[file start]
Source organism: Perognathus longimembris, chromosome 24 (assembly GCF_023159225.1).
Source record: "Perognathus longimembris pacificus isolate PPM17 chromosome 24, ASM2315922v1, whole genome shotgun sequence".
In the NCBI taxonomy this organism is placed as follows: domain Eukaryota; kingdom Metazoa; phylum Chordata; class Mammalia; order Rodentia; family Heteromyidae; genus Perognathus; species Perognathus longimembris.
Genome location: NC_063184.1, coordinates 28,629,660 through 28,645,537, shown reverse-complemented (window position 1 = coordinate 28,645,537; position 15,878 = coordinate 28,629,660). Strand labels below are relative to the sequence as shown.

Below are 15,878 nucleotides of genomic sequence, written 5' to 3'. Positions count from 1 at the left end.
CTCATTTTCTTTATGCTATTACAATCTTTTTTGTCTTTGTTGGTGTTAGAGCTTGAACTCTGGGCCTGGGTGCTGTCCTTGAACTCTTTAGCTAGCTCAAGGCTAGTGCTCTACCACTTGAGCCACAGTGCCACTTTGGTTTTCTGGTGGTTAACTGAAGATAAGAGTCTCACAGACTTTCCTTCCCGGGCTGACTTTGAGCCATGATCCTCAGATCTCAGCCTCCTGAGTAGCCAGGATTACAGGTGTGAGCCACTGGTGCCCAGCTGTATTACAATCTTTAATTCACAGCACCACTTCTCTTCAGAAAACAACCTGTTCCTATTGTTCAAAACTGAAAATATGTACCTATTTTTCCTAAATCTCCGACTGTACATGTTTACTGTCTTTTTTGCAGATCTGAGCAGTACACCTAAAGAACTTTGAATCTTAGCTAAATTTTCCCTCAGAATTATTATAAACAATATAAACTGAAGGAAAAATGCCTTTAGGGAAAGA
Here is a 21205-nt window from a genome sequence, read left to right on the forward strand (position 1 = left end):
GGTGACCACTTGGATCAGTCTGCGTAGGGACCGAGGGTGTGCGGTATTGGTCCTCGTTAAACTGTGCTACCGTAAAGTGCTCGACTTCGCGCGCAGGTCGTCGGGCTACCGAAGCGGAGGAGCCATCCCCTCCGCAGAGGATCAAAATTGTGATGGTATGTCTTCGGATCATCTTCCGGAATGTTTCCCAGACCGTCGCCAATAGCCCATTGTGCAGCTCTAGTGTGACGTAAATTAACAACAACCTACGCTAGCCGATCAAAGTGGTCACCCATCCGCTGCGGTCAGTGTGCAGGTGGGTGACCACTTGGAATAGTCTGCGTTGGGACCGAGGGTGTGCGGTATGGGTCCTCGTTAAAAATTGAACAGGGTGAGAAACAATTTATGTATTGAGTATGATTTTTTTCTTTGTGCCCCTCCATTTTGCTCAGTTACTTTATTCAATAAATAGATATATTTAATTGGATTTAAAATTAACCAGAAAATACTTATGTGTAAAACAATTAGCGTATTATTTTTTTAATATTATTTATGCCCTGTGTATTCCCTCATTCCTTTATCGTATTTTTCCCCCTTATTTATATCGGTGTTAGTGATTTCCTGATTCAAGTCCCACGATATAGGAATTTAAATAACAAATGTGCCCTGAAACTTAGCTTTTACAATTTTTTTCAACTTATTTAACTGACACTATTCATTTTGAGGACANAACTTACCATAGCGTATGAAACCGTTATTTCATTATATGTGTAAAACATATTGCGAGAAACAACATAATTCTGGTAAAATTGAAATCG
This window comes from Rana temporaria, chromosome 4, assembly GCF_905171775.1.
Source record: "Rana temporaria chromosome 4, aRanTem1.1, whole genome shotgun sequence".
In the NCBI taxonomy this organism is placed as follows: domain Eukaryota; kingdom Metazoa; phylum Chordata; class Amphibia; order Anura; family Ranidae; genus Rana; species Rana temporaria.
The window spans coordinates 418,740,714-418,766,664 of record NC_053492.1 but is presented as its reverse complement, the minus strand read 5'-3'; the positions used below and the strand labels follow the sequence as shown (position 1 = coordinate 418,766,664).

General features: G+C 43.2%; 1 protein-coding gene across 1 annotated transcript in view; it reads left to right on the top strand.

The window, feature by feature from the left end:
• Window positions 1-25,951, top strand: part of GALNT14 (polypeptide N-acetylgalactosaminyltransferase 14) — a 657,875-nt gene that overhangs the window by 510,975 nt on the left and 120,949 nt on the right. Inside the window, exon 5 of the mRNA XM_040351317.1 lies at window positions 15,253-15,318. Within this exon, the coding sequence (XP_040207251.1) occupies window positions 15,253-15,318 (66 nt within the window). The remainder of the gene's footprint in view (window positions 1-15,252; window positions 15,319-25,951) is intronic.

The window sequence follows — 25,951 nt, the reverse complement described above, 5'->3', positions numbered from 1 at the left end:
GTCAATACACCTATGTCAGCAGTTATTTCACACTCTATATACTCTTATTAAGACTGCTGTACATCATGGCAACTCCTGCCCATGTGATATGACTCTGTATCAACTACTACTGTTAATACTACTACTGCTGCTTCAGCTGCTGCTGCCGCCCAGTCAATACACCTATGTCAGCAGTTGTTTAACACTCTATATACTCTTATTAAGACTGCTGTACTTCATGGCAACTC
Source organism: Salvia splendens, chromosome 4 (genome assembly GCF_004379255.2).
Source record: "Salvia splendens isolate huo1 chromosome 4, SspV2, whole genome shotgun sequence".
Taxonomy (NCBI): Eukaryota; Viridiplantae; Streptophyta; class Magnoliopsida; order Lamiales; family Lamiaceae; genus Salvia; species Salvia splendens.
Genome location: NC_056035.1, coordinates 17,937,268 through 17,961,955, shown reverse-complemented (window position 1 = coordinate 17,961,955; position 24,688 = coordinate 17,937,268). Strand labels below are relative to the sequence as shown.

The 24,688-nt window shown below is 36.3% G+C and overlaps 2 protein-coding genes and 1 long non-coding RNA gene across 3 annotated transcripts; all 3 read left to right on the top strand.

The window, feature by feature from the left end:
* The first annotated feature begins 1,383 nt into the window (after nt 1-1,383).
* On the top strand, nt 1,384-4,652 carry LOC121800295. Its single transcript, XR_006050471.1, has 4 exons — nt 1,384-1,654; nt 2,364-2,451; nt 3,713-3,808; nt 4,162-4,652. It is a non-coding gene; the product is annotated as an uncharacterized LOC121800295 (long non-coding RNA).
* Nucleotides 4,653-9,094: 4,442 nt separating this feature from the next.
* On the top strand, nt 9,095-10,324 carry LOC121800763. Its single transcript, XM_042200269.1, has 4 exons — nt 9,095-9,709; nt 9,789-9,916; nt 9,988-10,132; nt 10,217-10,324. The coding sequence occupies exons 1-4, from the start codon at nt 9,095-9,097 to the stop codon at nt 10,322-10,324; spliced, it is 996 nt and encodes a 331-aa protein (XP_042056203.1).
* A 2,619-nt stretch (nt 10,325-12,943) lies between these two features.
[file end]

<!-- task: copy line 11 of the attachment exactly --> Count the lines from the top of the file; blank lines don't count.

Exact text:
In the NCBI taxonomy this organism is placed as follows: domain Eukaryota; kingdom Metazoa; phylum Chordata; class Amphibia; order Anura; family Ranidae; genus Rana; species Rana temporaria.